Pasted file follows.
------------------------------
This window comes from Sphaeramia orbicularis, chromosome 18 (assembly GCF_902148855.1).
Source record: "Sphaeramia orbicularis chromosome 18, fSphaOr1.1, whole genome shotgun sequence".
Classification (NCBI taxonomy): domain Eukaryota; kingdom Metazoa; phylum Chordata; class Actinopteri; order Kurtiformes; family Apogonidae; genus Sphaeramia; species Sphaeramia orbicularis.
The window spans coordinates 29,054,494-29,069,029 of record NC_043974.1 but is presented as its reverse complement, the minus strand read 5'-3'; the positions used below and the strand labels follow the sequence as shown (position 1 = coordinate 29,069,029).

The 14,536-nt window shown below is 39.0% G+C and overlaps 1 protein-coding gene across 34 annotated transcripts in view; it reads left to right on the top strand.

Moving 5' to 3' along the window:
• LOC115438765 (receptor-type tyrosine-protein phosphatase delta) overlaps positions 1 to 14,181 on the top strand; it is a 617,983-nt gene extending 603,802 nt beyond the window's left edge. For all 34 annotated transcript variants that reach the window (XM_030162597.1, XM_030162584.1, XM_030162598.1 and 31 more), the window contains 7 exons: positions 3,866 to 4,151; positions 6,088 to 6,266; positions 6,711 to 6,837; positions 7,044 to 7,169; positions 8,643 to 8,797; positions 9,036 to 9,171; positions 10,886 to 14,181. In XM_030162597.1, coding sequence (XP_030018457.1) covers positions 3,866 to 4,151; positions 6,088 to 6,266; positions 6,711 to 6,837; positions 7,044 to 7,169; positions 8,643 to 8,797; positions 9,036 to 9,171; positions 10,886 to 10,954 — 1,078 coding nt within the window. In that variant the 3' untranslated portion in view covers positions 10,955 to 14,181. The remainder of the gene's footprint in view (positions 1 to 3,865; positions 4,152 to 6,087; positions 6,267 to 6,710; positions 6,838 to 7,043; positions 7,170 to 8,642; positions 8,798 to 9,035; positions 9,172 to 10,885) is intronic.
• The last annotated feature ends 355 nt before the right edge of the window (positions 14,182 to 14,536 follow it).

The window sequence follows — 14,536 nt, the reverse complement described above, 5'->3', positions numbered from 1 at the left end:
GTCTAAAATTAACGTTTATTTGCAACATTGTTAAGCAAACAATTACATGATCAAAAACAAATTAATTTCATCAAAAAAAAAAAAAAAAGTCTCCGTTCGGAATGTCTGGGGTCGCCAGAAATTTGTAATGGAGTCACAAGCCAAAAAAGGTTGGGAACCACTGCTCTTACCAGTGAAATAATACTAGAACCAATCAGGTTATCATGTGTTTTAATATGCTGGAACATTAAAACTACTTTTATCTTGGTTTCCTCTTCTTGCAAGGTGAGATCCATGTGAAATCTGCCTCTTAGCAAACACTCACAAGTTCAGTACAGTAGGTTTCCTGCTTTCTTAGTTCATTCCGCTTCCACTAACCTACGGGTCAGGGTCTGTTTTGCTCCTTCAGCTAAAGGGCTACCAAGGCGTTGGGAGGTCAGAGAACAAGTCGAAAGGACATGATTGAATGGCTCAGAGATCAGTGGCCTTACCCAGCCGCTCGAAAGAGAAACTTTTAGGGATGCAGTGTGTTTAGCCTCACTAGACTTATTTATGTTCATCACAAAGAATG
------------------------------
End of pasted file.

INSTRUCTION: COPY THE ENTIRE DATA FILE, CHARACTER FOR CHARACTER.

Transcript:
This window comes from Sphaeramia orbicularis, chromosome 18 (assembly GCF_902148855.1).
Source record: "Sphaeramia orbicularis chromosome 18, fSphaOr1.1, whole genome shotgun sequence".
Classification (NCBI taxonomy): domain Eukaryota; kingdom Metazoa; phylum Chordata; class Actinopteri; order Kurtiformes; family Apogonidae; genus Sphaeramia; species Sphaeramia orbicularis.
The window spans coordinates 29,054,494-29,069,029 of record NC_043974.1 but is presented as its reverse complement, the minus strand read 5'-3'; the positions used below and the strand labels follow the sequence as shown (position 1 = coordinate 29,069,029).

The 14,536-nt window shown below is 39.0% G+C and overlaps 1 protein-coding gene across 34 annotated transcripts in view; it reads left to right on the top strand.

Moving 5' to 3' along the window:
• LOC115438765 (receptor-type tyrosine-protein phosphatase delta) overlaps positions 1 to 14,181 on the top strand; it is a 617,983-nt gene extending 603,802 nt beyond the window's left edge. For all 34 annotated transcript variants that reach the window (XM_030162597.1, XM_030162584.1, XM_030162598.1 and 31 more), the window contains 7 exons: positions 3,866 to 4,151; positions 6,088 to 6,266; positions 6,711 to 6,837; positions 7,044 to 7,169; positions 8,643 to 8,797; positions 9,036 to 9,171; positions 10,886 to 14,181. In XM_030162597.1, coding sequence (XP_030018457.1) covers positions 3,866 to 4,151; positions 6,088 to 6,266; positions 6,711 to 6,837; positions 7,044 to 7,169; positions 8,643 to 8,797; positions 9,036 to 9,171; positions 10,886 to 10,954 — 1,078 coding nt within the window. In that variant the 3' untranslated portion in view covers positions 10,955 to 14,181. The remainder of the gene's footprint in view (positions 1 to 3,865; positions 4,152 to 6,087; positions 6,267 to 6,710; positions 6,838 to 7,043; positions 7,170 to 8,642; positions 8,798 to 9,035; positions 9,172 to 10,885) is intronic.
• The last annotated feature ends 355 nt before the right edge of the window (positions 14,182 to 14,536 follow it).

The window sequence follows — 14,536 nt, the reverse complement described above, 5'->3', positions numbered from 1 at the left end:
GTCTAAAATTAACGTTTATTTGCAACATTGTTAAGCAAACAATTACATGATCAAAAACAAATTAATTTCATCAAAAAAAAAAAAAAAAGTCTCCGTTCGGAATGTCTGGGGTCGCCAGAAATTTGTAATGGAGTCACAAGCCAAAAAAGGTTGGGAACCACTGCTCTTACCAGTGAAATAATACTAGAACCAATCAGGTTATCATGTGTTTTAATATGCTGGAACATTAAAACTACTTTTATCTTGGTTTCCTCTTCTTGCAAGGTGAGATCCATGTGAAATCTGCCTCTTAGCAAACACTCACAAGTTCAGTACAGTAGGTTTCCTGCTTTCTTAGTTCATTCCGCTTCCACTAACCTACGGGTCAGGGTCTGTTTTGCTCCTTCAGCTAAAGGGCTACCAAGGCGTTGGGAGGTCAGAGAACAAGTCGAAAGGACATGATTGAATGGCTCAGAGATCAGTGGCCTTACCCAGCCGCTCGAAAGAGAAACTTTTAGGGATGCAGTGTGTTTAGCCTCACTAGACTTATTTATGTTCATCACAAAGAATG